Pakistan female game designer on a mission for change Image caption Sadia Bashir had to battle to follow her passion for video games Gender roles are becoming more fluid than ever in Pakistan - but 29-year-old Sadia Bashir still stands out.
Although women have become more visible in sports and other areas in Pakistan, video gaming is still overwhelmingly for the boys.
Sadia was not put off, however. She started not just playing video games, but developing them as well - from the age of 13.
"My interest in computers began with video gaming, so I just continued to develop it," she told BBC Urdu.
At one point, she even persuaded her parents to change her school so she could study computing.
Deciding whether to continue her studies at university was also hard, as she knew her family might find it difficult to support her.
"Being a female in our society, people generally invest less in girls' education as compared to boys," she says.
'Mesmerised by CGI'But the university dec..
Delhi mass hangings: CCTV footage backs suicide theory Image copyright Reuters Image caption Police have not ruled out murder yet India police investigating the deaths of 11 family members found dead in their home in the capital Delhi say they have recovered CCTV footage which supports a theory of mass suicide.
The footage shows family members carrying stools and wires used in the hangings into the house, police said.
A post-mortem report confirmed that all 11 died due to hanging.
Police told the BBC that despite the footage, they they had not ruled out murder and are still investigating.
Many questions remain unanswered in the case, which has gripped the country.
For instance, all the dead were blindfolded and gagged, with their hands tied behind their backs. It is not clear how they would have been able to do this before killing themselves.
India mystery over Delhi's 'house of mass hangings' India family found hanged from ceiling in Delhi house "We have to sift th..
Mother Teresa India charity 'sold babies' Image copyright Getty Images Image caption The charity runs homes for unmarried pregnant women A woman working at Mother Teresa's Missionaries of Charity in the eastern Indian state of Jharkhand has been arrested for allegedly selling a 14-day-old baby.
Two other women employees from the centre have been detained and are being questioned about other possible cases.
Police took action after the state's Child Welfare Committee (CWC) registered a complaint.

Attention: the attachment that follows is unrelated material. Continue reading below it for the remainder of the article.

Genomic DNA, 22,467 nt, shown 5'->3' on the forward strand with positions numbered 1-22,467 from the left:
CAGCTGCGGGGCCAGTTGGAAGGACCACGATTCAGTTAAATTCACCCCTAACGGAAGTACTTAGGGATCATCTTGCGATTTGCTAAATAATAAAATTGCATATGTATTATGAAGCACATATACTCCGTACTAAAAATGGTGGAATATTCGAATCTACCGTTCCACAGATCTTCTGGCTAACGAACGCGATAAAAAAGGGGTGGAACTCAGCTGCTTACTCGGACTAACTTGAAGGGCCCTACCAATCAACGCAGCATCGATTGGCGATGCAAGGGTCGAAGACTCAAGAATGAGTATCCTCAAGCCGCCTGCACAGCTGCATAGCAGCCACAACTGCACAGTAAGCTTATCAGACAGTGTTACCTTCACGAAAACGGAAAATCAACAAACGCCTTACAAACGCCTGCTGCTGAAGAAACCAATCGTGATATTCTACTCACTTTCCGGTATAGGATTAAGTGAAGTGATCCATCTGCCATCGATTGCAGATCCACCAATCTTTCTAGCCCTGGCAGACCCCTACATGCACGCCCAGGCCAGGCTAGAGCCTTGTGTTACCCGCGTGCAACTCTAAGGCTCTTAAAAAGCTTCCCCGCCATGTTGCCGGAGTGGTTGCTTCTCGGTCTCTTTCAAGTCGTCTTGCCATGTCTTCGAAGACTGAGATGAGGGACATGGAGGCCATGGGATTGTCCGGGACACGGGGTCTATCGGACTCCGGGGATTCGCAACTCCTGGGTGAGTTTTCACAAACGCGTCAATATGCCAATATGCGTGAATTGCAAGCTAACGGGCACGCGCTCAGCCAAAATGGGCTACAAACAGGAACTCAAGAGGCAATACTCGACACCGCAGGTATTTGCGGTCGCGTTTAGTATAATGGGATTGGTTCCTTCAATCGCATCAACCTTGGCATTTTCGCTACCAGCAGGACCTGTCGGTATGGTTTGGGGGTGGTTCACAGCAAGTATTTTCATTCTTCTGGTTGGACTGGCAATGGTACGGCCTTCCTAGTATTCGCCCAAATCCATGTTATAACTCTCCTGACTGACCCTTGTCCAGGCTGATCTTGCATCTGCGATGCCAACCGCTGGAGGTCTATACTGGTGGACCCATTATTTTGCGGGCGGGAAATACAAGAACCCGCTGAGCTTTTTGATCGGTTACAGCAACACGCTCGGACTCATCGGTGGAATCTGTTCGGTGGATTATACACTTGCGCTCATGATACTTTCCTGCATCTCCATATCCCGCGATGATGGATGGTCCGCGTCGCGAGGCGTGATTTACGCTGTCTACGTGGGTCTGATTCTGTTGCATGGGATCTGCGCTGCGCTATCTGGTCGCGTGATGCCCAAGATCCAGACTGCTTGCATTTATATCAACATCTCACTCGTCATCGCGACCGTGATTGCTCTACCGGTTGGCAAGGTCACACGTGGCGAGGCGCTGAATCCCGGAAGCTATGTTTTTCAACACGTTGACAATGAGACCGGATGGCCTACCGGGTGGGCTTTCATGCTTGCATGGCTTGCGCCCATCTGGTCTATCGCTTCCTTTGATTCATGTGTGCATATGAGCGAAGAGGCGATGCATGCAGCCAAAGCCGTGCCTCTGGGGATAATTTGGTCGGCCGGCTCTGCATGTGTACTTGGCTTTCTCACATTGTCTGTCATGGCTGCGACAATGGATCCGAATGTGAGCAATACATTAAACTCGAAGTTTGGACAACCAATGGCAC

The BBC has attempted to contact the charity for comment.
"We have found out that some other babies have also been illegally sold from the centre," a police official told BBC Hindi's Niraj Sinha."We have obtained the names of the mothers of these babies and are further investigating."
Police also recovered 1,40,000 rupees ($2,150; £1,625) from the centre, which is located in Jharkhand's capital, Ranchi.
Image copyright Reuters Image caption More than 3,500 nuns a..
Thailand cave: Rescuers in race against weather as rains close in Image copyright Reuters Image caption Rescue workers are concerned about what might happen when monsoon rains hit Rescuers in Thailand are racing against the weather to free 12 boys and their football coach trapped in a flooded cave in Thailand.
Heavy rains are expected to hit in a matter of days and could see water levels rise, threatening the area where the group has taken refuge.
The region of Chiang Rai has for the past few days experienced a brief window of dry weather.
Rescuers are now considering how best to bring the group to safety.
"We are racing against time before we found them," Chiang Rai Governor Narongsak Osotthanakorn said at a press conference on Thursday morning. "Now we are racing against water."
Media playback is unsupported on your device Media captionBill Whitehouse from the British Cave Rescue Council explains how the boys and their coach might be rescued If the rain stops for long enough, there ..
'Melting road' damages cars in Australia Image copyright David Anthony / Tablelander Image caption The tar damaged vehicle tyres, bumper bars and panels Melting bitumen has forced drivers in Australia to abandon their vehicles after the tyres became coated with tar.
Up to 50 motorists may be entitled to compensation over the incident in Queensland on Tuesday, reports said.
"I have never seen anything like it and when the reports started coming through yesterday, it was just incredible," local mayor Joe Paronella told the ABC.